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The following is an article taken from Choices Magazine after a visit to The High Street Central Mystery Shopping Club.

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By our guest writers EssayEdge. The Harvard educated admissions essay editors.

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Lesson Four: Transitions

Applicants often ignore transitions to their own detriment. A good essay must use transitions within paragraphs and especially between paragraphs to preserve the logical flow of the essay. An essay without good transitions is like a series of isolated islands; the reader will struggle to get from one point to the next. Use transitions as bridges between your ideas. As you move from one paragraph to the next, you should not have to explain your story in addition to telling it. If the transitions between paragraphs require explanation, your essay is either too large in scope or the flow is not logical. A good transition statement will straddle the line between the two paragraphs.

You should not have to think too much about how to construct transition sentences. If the concepts in your outline follow and build on one another naturally, transitions will write themselves. To make sure that you are not forcing your transitions, try to refrain from using words such as, “however,” “nevertheless,” and “furthermore.” If you are having trouble transitioning between paragraphs or are trying to force a transition onto a paragraph that has already been written, then this may indicate a problem with your overall structure. If you suspect this to be the case, go back to your original outline and make sure that you have assigned only one point to each paragraph, and that each point naturally follows the preceding one and leads to a logical conclusion. The transition into the final paragraph is especially critical. If it is not clear how you arrived at this final idea, you have either shoe-horned a conclusion into the outline, or your outline lacks focus.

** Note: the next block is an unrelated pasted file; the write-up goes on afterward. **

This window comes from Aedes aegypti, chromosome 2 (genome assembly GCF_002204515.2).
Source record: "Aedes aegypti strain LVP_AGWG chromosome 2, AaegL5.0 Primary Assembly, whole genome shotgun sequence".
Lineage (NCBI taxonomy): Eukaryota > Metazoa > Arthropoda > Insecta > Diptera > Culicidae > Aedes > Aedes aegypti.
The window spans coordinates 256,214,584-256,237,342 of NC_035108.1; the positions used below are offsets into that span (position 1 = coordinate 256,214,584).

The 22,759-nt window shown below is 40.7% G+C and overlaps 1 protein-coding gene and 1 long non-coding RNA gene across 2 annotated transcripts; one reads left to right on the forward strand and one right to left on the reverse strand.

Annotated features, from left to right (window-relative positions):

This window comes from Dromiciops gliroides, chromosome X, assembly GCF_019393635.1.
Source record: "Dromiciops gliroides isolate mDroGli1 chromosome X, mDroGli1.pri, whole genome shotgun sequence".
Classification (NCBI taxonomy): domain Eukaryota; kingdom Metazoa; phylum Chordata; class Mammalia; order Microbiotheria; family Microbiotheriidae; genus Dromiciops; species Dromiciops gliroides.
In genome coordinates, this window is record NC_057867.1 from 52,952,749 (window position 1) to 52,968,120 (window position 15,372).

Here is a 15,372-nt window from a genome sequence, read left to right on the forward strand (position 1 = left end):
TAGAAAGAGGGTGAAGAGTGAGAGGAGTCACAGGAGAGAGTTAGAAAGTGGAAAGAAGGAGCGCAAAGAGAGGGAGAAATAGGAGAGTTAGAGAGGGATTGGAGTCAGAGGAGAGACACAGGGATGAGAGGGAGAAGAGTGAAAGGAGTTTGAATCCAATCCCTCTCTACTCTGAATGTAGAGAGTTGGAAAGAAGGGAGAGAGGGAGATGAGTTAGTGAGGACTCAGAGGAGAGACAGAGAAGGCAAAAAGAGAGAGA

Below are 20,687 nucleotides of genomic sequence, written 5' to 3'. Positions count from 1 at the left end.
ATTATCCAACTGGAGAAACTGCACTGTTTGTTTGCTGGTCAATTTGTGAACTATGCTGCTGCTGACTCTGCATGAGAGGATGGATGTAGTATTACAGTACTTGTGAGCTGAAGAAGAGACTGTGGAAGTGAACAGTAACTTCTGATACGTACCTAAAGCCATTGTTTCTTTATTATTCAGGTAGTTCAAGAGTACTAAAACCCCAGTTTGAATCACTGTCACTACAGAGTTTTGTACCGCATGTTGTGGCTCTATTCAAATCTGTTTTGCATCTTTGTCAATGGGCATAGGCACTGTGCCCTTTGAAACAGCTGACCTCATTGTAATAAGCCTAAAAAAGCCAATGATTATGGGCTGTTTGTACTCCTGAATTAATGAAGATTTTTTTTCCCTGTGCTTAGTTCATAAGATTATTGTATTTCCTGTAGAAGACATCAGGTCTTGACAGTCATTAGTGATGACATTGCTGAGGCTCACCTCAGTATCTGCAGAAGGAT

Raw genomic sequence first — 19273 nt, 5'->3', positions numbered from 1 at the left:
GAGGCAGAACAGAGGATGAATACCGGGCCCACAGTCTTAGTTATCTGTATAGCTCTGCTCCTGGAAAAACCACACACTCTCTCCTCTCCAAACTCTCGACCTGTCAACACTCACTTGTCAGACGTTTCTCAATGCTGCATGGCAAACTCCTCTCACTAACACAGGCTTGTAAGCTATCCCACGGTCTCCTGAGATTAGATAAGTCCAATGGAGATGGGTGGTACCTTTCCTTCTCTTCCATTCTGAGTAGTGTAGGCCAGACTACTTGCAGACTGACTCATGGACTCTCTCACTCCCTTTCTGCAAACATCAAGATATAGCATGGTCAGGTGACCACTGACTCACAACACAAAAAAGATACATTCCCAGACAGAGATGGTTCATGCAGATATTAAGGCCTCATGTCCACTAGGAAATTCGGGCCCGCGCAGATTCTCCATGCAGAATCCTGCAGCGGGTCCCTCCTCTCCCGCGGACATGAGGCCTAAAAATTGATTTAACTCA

If you are confident in your structure, but find yourself stuck on what might make a good transition, try repeating key words from the previous paragraph and progressing the idea. If that doesn’t work, try this list of common transitions as your last resort:

If you are adding additional facts or information:

as well, and, additionally, furthermore, also, too, in addition, another, besides, moreover

If you are trying to indicate the order of a sequence of events:

first of all, meanwhile, followed by, then, next, before, after, last, finally, one month later, one year later, etc.

If you are trying to list things in order of importance:

first, second etc., next, last, finally, more importantly, more significantly, above all, primarily

If you are trying to connect one idea to a fact or illustration:

for example, for instance, to illustrate, this can be seen

To indicate an effect or result:

as a result, thus, consequently, eventually, therefore,

To indicate that one idea is the opposite of another: